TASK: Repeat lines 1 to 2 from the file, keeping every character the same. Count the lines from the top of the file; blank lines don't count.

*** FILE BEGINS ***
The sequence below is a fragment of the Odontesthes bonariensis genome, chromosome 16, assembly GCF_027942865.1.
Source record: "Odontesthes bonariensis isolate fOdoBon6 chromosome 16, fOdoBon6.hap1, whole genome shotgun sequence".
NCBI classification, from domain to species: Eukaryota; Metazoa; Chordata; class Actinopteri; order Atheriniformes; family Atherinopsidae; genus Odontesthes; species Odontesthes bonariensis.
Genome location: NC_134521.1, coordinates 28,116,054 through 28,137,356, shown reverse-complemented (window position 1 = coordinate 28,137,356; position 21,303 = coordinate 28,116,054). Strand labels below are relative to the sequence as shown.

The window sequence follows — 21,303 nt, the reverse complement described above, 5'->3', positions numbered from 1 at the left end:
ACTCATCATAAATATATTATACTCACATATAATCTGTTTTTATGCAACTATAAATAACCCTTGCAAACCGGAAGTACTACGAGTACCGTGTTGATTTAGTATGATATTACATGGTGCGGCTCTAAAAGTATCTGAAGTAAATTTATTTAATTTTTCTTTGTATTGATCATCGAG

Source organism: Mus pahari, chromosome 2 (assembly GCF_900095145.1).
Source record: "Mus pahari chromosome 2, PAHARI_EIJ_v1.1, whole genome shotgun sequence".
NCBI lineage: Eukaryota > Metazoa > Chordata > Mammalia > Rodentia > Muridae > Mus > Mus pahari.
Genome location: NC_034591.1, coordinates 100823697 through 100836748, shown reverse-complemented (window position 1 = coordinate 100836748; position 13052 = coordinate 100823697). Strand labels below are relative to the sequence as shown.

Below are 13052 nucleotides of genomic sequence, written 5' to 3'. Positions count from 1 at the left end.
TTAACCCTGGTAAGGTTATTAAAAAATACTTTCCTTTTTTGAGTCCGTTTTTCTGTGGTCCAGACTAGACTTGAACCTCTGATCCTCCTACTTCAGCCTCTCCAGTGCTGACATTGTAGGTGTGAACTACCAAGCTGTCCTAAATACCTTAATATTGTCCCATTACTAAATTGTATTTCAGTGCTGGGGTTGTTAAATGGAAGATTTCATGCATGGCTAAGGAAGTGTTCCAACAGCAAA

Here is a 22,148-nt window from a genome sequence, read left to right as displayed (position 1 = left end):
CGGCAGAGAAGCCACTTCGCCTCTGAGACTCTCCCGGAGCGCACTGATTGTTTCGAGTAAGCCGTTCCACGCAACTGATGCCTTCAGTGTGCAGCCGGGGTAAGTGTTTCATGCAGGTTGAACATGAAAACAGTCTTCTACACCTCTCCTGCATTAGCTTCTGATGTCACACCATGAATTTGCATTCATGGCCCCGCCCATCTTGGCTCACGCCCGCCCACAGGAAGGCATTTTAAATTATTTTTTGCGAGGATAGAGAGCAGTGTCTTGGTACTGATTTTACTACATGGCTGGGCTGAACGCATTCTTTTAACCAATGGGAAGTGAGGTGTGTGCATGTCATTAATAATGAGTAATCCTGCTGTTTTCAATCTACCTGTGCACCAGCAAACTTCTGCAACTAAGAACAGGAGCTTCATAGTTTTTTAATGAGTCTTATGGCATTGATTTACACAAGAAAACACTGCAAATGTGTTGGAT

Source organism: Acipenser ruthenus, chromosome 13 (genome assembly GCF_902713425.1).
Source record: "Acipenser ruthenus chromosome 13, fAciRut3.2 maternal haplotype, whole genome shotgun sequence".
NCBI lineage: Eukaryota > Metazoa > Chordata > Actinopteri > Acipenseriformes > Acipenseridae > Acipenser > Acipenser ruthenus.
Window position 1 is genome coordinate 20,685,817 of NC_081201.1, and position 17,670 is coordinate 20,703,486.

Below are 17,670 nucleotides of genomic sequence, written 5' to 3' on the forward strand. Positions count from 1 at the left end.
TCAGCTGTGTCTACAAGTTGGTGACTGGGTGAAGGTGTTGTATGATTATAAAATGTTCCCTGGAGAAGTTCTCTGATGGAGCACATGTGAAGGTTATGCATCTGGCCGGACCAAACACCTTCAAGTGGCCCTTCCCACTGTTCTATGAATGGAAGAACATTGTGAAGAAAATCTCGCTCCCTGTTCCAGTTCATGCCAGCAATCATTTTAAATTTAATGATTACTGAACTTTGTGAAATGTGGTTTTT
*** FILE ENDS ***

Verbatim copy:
The sequence below is a fragment of the Odontesthes bonariensis genome, chromosome 16, assembly GCF_027942865.1.
Source record: "Odontesthes bonariensis isolate fOdoBon6 chromosome 16, fOdoBon6.hap1, whole genome shotgun sequence".